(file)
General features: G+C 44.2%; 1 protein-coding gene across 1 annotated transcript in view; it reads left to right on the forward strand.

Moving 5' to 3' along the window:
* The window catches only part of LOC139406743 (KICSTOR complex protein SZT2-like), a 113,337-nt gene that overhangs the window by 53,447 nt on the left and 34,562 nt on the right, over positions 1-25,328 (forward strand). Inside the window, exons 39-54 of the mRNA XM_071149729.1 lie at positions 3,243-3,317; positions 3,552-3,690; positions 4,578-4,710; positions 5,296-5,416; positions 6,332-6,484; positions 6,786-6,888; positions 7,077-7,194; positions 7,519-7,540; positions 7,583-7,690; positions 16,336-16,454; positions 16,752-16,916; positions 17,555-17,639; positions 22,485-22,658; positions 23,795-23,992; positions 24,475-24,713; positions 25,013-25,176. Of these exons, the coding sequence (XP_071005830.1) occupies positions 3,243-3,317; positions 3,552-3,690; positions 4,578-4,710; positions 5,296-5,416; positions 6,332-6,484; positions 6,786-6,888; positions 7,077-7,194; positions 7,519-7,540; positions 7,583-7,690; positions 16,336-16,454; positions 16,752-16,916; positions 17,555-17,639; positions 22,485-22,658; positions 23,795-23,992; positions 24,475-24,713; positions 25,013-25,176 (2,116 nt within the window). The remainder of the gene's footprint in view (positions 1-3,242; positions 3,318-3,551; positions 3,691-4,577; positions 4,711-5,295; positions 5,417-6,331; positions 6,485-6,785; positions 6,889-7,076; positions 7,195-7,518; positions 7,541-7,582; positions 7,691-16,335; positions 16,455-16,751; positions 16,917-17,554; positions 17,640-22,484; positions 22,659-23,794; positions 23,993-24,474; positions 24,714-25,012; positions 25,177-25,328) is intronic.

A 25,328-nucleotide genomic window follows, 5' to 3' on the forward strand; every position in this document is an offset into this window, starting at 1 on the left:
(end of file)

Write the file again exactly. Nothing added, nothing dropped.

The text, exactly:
General features: G+C 44.2%; 1 protein-coding gene across 1 annotated transcript in view; it reads left to right on the forward strand.

Moving 5' to 3' along the window:
* The window catches only part of LOC139406743 (KICSTOR complex protein SZT2-like), a 113,337-nt gene that overhangs the window by 53,447 nt on the left and 34,562 nt on the right, over positions 1-25,328 (forward strand). Inside the window, exons 39-54 of the mRNA XM_071149729.1 lie at positions 3,243-3,317; positions 3,552-3,690; positions 4,578-4,710; positions 5,296-5,416; positions 6,332-6,484; positions 6,786-6,888; positions 7,077-7,194; positions 7,519-7,540; positions 7,583-7,690; positions 16,336-16,454; positions 16,752-16,916; positions 17,555-17,639; positions 22,485-22,658; positions 23,795-23,992; positions 24,475-24,713; positions 25,013-25,176. Of these exons, the coding sequence (XP_071005830.1) occupies positions 3,243-3,317; positions 3,552-3,690; positions 4,578-4,710; positions 5,296-5,416; positions 6,332-6,484; positions 6,786-6,888; positions 7,077-7,194; positions 7,519-7,540; positions 7,583-7,690; positions 16,336-16,454; positions 16,752-16,916; positions 17,555-17,639; positions 22,485-22,658; positions 23,795-23,992; positions 24,475-24,713; positions 25,013-25,176 (2,116 nt within the window). The remainder of the gene's footprint in view (positions 1-3,242; positions 3,318-3,551; positions 3,691-4,577; positions 4,711-5,295; positions 5,417-6,331; positions 6,485-6,785; positions 6,889-7,076; positions 7,195-7,518; positions 7,541-7,582; positions 7,691-16,335; positions 16,455-16,751; positions 16,917-17,554; positions 17,640-22,484; positions 22,659-23,794; positions 23,993-24,474; positions 24,714-25,012; positions 25,177-25,328) is intronic.

A 25,328-nucleotide genomic window follows, 5' to 3' on the forward strand; every position in this document is an offset into this window, starting at 1 on the left: